Required Reading: Vampire Slaying Ethics and “Crying” in ‘Mulholland Drive’

By  · Published on July 9th, 2014

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“On the Ethics of Vampire Slaying in Buffy the Vampire Slayer” – Greta Christina at io9 takes note of a piece of magic technology in the Buffy-verse that makes everything else she does truly unethical.

“The men, monsters, and troubled waters of Jaws” – The gang at The Dissolve does a thorough exploration of the triumphs and limitations of a group that needs a bigger boat (and a shark that works).

“Jaws is so effective as a thrill machine that it doesn’t get enough credit for depicting how our business-first attitudes can trump fundamental concerns about public health and safety. Much of the film’s tension comes from Brody being caught between that pressure, which temporarily walls him up in denial, and his not-really-paranoid suspicion that the creature is still lurking, and any further victims will be his responsibility. (The scene of him watching – and eventually clearing – the beach is perhaps the most masterful piece of suspense filmmaking in the whole movie.) Once the film definitively moves to the hunt, and Brody joins two other men on the boat in pursuit, Jaws shifts dramatically in tone, but Brody’s arc unifies it.”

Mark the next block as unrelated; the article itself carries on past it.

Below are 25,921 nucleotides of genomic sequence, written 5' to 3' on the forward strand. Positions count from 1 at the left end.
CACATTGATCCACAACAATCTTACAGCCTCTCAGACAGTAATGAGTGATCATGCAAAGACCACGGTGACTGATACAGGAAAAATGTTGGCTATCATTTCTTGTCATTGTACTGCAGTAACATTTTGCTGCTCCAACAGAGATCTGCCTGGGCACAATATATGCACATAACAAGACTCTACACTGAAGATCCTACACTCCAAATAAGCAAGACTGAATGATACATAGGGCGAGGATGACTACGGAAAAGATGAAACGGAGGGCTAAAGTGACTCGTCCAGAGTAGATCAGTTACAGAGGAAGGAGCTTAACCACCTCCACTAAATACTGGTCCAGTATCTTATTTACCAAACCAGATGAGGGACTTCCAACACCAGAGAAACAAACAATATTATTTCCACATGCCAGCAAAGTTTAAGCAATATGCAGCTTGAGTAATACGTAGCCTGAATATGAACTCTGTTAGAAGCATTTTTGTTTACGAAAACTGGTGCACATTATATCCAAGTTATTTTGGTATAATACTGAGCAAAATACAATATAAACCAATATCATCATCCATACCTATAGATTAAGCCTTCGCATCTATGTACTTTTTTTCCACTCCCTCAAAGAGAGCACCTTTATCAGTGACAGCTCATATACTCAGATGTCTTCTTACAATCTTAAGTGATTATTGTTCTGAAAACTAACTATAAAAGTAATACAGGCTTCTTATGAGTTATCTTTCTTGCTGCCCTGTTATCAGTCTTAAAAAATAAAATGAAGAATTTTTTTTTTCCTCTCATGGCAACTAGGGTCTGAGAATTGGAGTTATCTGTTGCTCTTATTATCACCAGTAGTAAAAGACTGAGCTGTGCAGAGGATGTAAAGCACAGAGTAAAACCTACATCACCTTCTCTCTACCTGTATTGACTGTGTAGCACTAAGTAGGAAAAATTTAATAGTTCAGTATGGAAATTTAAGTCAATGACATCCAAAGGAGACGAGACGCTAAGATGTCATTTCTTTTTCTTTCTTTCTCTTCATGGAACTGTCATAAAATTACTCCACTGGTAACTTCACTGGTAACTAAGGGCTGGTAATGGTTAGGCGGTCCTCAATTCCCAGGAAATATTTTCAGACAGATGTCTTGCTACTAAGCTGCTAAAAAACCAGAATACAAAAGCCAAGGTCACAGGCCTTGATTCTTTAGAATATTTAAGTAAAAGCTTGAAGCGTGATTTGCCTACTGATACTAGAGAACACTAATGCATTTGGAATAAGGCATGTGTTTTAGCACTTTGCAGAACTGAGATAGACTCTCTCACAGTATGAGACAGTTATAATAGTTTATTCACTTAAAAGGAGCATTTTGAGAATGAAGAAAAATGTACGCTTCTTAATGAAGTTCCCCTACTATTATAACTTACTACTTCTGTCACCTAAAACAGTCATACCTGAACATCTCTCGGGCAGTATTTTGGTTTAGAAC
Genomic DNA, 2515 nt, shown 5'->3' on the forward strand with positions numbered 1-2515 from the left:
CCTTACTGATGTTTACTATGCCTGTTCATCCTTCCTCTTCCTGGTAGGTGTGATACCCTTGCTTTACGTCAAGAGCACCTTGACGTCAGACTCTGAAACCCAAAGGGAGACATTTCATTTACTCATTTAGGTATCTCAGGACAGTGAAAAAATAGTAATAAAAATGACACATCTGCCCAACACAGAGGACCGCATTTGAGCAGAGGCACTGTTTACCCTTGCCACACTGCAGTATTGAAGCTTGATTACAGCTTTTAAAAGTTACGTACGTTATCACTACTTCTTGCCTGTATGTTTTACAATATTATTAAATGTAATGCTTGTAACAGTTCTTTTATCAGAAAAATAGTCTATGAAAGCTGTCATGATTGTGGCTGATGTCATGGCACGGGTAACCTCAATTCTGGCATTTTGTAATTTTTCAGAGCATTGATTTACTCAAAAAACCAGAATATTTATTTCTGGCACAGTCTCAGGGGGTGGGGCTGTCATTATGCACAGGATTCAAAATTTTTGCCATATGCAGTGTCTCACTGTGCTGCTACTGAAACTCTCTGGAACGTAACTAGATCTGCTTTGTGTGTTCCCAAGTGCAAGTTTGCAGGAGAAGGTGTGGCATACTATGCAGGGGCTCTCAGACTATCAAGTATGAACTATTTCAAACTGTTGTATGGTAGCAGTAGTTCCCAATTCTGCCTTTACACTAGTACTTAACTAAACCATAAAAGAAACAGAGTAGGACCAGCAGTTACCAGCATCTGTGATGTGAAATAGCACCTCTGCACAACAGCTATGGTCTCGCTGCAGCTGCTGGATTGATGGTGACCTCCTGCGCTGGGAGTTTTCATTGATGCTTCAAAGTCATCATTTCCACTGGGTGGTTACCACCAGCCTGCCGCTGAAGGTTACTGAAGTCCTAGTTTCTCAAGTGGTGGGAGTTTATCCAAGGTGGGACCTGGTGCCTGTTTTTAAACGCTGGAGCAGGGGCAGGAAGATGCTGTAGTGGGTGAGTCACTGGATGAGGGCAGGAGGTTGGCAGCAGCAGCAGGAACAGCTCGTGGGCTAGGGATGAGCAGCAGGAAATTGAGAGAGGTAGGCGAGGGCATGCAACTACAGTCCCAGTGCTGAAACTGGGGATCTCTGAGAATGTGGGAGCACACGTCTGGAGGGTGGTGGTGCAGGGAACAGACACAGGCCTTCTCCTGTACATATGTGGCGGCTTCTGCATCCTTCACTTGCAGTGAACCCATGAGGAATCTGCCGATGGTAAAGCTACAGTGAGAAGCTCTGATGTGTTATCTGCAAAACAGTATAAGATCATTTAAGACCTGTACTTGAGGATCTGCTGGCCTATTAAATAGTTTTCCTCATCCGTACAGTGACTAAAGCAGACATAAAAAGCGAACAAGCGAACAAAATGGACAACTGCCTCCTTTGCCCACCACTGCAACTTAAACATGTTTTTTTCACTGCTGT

“This is What Sold James Gunn on Guardians of the Galaxy” – Rob Keyes at Screen Rant checks in with the director on being drawn into Marvel’s orbit.

“Dear Documentary Filmmakers: Give Up on the Oscars” – Christopher Campbell at Nonfics explains a new rule that should shut out a lot of small documentaries from Oscar consideration, but points out that the beauty pageant element of the award means doc makers should look elsewhere anyway.

“Every Little Tear: The Transcendent Beauty of ‘Crying’ in Mulholland Drive” – Kyle Turner at Movie Mezzanine visits Club Silencio and gets caught up in an old Roy Orbison tune.

“The Provocateur: Luis Bunuel is Still Jabbing at Eyeballs” – Calum Marsh at The Village Voice picks up a razor blade to explore the vastness of space.

“The most notorious gag in The Phantom of Liberty involves a dinner party in which the guests publicly defecate on living room toilets but retreat to the bathroom to dine in private. The genius of this scene is not merely the shock of seeing a social custom reversed. Buñuel sought to reveal the arbitrariness of such customs and values, how they furnish our lives with a false sense of meaning. For this, the upper classes were the ideal targets: Nobody is more concerned with keeping up appearances. For Buñuel, appearances were a form not only of deceit but worse, of self-deceit. He wanted to tell us the truth so that we’d see the truth of life’s absurdity. He wanted us to stop lying to ourselves.”

Movie stuff at VanityFair, Thrillist, IndieWire, Film School Rejects, and The Broken Projector [email protected] | Writing short stories at Adventitious.